The workplace wellbeing conference returned to London on Monday, here's what we learnt...
The second edition of workplace mental health conference This Can Happen took place at the Queen Elizabeth II centre on Monday, with over 950 delegates gathering for panels, presentations and workshops across four streams.
Great British Bake Off's Nadiya Hussain's honest and very real closing keynote brought plenty of laughs, while Melanie Brown also made a star appearance to talk from a personal perspective, on a powerful panel which explored her own experience of domestic abuse.
Other sessions covered hard-hitting topics including grief, addiction and suicide, as well as the implementation of long-term workplace wellbeing strategies, featuring psychologists, clinicians, CEOs, authors and academics to name but a few. Speakers from the likes of Quilter, Unmind and Mental Health First Aid England (MHFA) offered real life examples, personal stories and expert guidance on how organisations can help support the mental health of their employees.
Here COVER presents the key takeaways that we took from the event…
1. Open cultures must come from the top
"Some financial services companies almost require you to burn out," Paul Feeney, CEO of Quilter, told the audience in a raw and honest discussion about his own battle with mental health. Feeney admitted he felt afraid to talk to his bosses for fear of being seen as weak or losing his job. "The greatest pain in life is the inability to control your mind," he stated.
Sinead Lynch, chair of Shell UK, agreed that there needs to be a culture shift in order to reduce the stigma. We must "create an environment where people can speak up," she argued, while PwC's Sarah Churchman added that "trust is a very important factor to addressing mental health in the workplace".
It was also mentioned throughout the day that meaningful change must come from the top. Feeney said that "leaders need to stand up and be counted and get personal about this" while Steve Demetriou, CEO of engineering firm Jacobs, spoke about the need for authentic leadership: "If we truly believe in culture first, then everything else will fall into place."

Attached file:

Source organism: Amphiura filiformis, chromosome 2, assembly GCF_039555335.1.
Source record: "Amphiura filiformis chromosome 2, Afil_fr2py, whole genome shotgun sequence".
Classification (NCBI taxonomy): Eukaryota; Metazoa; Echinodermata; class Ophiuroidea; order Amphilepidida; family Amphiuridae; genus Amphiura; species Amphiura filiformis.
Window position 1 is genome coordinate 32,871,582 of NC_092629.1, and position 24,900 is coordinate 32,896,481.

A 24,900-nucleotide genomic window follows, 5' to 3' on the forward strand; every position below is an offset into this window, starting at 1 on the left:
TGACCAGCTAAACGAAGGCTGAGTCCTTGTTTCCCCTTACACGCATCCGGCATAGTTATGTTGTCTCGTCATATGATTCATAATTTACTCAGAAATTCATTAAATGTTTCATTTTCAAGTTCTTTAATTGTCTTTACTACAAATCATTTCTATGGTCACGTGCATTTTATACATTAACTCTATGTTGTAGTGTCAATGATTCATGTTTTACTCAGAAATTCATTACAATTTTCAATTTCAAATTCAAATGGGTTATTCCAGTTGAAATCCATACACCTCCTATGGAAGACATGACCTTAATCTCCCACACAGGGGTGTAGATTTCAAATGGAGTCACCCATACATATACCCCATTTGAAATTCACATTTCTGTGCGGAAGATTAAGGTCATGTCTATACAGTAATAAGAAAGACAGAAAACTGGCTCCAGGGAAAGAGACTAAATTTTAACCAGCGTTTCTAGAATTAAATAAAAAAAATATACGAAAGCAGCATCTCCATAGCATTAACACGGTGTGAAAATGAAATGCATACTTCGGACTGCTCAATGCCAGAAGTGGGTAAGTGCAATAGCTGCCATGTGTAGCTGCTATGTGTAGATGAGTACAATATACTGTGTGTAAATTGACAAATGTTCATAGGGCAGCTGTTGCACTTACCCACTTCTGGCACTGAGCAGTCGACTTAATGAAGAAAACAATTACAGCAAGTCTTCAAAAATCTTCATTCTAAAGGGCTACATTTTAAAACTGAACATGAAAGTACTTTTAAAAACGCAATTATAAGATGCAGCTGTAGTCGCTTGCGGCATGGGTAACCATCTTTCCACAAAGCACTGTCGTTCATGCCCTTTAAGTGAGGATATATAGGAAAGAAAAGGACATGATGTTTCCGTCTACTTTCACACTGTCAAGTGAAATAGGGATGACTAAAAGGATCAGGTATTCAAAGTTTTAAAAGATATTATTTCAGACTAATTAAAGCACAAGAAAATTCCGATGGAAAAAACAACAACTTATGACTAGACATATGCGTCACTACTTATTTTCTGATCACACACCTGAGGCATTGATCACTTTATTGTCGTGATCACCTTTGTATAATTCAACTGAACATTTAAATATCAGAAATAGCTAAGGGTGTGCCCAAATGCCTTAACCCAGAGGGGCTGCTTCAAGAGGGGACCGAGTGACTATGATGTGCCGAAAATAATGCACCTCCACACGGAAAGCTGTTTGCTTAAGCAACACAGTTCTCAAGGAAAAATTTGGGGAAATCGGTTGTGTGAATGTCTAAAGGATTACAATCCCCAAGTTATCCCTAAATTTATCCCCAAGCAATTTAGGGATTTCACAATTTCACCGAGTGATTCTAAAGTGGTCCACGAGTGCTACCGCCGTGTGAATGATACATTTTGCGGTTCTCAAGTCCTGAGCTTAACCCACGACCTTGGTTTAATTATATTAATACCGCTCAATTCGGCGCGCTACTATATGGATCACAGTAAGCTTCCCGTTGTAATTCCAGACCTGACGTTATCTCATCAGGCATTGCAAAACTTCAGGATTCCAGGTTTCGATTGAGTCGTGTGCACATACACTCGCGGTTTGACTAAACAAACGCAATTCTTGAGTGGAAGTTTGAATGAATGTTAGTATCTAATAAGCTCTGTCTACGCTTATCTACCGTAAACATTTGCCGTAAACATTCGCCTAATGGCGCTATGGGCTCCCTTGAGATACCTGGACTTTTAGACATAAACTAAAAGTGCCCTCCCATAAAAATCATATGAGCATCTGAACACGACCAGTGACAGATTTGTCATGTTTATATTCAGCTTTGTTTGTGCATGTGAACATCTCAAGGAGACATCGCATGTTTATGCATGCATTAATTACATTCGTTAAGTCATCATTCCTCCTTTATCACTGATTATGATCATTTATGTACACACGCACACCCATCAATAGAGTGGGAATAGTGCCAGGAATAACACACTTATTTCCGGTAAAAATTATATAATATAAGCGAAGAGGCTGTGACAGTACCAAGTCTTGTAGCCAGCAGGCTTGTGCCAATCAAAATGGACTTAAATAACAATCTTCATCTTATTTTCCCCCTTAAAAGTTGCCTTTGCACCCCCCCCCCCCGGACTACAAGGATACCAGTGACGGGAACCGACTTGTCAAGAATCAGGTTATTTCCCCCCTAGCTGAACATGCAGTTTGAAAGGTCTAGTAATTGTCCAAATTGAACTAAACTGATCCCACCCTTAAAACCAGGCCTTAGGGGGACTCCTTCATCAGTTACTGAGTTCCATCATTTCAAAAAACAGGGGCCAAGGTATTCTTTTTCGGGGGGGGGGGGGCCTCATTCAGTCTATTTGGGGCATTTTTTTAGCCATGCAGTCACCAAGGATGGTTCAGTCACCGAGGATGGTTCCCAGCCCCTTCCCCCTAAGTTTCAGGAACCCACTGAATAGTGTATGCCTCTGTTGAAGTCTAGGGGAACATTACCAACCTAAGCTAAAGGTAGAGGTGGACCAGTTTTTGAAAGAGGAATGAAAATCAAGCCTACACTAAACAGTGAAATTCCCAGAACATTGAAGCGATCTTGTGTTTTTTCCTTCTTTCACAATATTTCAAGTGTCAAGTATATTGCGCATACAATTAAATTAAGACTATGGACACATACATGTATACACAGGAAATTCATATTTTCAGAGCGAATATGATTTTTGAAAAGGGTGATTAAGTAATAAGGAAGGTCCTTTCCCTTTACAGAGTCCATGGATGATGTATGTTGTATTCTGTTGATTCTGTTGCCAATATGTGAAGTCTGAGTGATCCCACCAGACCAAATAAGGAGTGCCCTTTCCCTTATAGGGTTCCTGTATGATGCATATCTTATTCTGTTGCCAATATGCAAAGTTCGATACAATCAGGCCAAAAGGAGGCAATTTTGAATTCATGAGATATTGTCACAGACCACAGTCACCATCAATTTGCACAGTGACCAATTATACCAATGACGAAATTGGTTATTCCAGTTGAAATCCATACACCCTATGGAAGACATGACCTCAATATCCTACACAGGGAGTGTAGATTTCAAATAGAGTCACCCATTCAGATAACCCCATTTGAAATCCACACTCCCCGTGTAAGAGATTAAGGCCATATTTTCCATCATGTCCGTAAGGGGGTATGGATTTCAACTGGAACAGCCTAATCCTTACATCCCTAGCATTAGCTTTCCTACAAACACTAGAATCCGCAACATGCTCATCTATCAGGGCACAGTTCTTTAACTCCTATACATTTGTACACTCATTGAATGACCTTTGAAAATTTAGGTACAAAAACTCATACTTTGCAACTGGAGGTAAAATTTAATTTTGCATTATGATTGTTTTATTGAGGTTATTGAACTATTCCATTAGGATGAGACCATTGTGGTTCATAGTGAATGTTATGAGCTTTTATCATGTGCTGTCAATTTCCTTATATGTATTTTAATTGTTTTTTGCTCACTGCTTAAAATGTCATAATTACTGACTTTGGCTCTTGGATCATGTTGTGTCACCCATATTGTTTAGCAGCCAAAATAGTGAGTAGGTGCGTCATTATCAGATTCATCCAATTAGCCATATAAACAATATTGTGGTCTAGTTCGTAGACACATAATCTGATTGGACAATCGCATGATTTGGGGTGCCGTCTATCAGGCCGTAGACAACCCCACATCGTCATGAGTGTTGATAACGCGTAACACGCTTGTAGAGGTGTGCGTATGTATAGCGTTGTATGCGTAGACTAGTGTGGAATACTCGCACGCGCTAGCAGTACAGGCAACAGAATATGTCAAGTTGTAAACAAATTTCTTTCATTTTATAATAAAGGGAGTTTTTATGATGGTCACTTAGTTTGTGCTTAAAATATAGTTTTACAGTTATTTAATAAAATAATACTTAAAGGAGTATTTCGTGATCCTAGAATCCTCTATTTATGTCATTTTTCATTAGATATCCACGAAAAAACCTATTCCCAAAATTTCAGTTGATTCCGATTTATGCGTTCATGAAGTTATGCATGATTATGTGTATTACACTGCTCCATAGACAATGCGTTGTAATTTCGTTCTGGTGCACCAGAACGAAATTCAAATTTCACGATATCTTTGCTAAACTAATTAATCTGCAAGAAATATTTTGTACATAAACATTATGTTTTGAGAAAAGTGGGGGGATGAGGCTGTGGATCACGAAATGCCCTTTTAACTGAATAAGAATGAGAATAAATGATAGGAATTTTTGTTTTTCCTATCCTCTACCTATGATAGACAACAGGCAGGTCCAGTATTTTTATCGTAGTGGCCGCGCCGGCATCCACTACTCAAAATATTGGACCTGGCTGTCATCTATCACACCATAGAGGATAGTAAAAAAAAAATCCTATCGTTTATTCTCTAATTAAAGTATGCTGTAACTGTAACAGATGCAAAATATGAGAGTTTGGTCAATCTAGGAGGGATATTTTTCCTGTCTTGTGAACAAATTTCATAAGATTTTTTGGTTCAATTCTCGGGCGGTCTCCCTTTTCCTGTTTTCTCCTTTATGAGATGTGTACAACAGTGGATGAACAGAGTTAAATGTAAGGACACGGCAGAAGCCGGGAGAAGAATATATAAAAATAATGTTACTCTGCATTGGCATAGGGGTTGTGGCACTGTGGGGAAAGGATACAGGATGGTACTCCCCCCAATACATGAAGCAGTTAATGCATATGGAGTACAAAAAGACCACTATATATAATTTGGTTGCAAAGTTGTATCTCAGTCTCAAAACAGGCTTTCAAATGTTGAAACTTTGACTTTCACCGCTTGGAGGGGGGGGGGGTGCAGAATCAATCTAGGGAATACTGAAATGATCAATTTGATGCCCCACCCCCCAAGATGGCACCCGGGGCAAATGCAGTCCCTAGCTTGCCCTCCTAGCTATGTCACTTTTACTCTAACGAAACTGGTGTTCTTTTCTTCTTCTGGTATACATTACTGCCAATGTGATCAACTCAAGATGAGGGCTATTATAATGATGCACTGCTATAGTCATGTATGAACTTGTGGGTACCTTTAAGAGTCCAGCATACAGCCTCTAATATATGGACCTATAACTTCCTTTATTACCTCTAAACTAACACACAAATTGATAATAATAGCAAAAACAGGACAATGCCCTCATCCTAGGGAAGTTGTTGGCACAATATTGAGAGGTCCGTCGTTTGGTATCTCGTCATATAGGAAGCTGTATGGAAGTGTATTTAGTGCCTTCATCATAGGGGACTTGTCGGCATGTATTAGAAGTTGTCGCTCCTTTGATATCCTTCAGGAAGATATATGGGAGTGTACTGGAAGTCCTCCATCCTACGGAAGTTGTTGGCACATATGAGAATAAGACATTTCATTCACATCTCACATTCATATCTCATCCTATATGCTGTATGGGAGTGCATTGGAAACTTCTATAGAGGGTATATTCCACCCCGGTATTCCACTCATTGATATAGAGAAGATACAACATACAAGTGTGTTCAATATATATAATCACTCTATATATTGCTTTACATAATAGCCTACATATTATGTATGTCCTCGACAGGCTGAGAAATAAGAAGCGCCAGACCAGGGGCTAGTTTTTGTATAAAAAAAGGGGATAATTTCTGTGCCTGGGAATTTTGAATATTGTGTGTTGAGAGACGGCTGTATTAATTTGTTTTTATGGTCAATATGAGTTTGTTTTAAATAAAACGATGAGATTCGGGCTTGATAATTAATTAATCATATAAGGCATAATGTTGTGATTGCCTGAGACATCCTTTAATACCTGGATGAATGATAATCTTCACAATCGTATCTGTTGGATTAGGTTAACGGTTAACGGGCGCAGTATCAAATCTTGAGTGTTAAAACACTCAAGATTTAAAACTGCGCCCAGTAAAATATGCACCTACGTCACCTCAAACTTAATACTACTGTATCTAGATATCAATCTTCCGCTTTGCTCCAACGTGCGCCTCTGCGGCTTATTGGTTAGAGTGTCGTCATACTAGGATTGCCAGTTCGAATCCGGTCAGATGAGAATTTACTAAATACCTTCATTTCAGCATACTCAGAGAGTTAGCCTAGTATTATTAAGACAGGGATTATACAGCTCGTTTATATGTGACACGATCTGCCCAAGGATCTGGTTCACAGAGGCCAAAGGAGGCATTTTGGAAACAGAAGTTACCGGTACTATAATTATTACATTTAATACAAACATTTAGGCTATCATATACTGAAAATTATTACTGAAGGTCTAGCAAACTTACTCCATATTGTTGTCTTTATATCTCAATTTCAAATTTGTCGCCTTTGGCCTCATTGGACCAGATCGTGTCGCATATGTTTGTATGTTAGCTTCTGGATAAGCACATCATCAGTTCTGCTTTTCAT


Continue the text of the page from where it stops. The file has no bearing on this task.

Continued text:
2. Financial and mental health are intrinsically linked
In an incredibly honest discussion Receipt Bank's Rohan Kallicharan spoke about his own battle with bipolar disorder and the devastation that it brought upon his finances. He explained that he "just looked irresponsible" to others, who did not realise it was something he had no control over.
The point was made that a similar attitude to breaking down stigma toward mental health should be applied to financial health as the two are so inextricably linked. "Nobody wants to come forward and say ‘I'm in debt'," Vicky Rose of Norton Rose Fullbright stated.
Improving education around financial wellbeing is key. "It would be wonderful if every young employee could have a sit-down session, getting them more in control [of their finances]," Iona Bain, founder of Young Money Blog & Agency said. Financial health first aiders - alongside mental health first aiders - as well as role models and peer mentors could help employers here.
3. Mental health first aiders can come in all shapes and sizes
In keeping with the Iona's point, the idea that supportive personnel can be designated to specific areas of expertise and depending on experience was a theme that ran through multiple sessions. As well as financial wellbeing first aiders, grief ambassadors could support those potentially suffering following a bereavement, while, for example, a recovering alcoholic or addict would be an ideal person to help others encountering similar lifestyle challenges. LTGBQ+ representatives, as well as those from a certain religious or ethnic background can be well placed to help create safe spaces and encourage inclusive dialogues.
4. There is no one-size-fits-all solution - everyone is different
It may sound a tad clichéd to say this, but it's true. We are all likely to suffer with mental-ill health at some point in our lives. In today's modern, fast-paced environments, stress - in particular - is perhaps inevitable. But we are all individuals who respond and react to a crisis in our own unique ways, so it makes sense to tailor the help offered to the individual needs of employees.
CEO Demetriou explained how his company had different initiatives in different countries taking into consideration the variances in culture. In the Middle East, where there is perhaps a greater stigma attached to being mentally unwell, they have a programme that deals more specifically with stress called ‘Are You Ok?'.
On a panel exploring grief, film producer Lizzie Pickering said return-to-work rehabilitation following bereavement needs to be tailored to the needs of each individual, because grief is "unique" and impacts us all in unpredictable ways and at different times.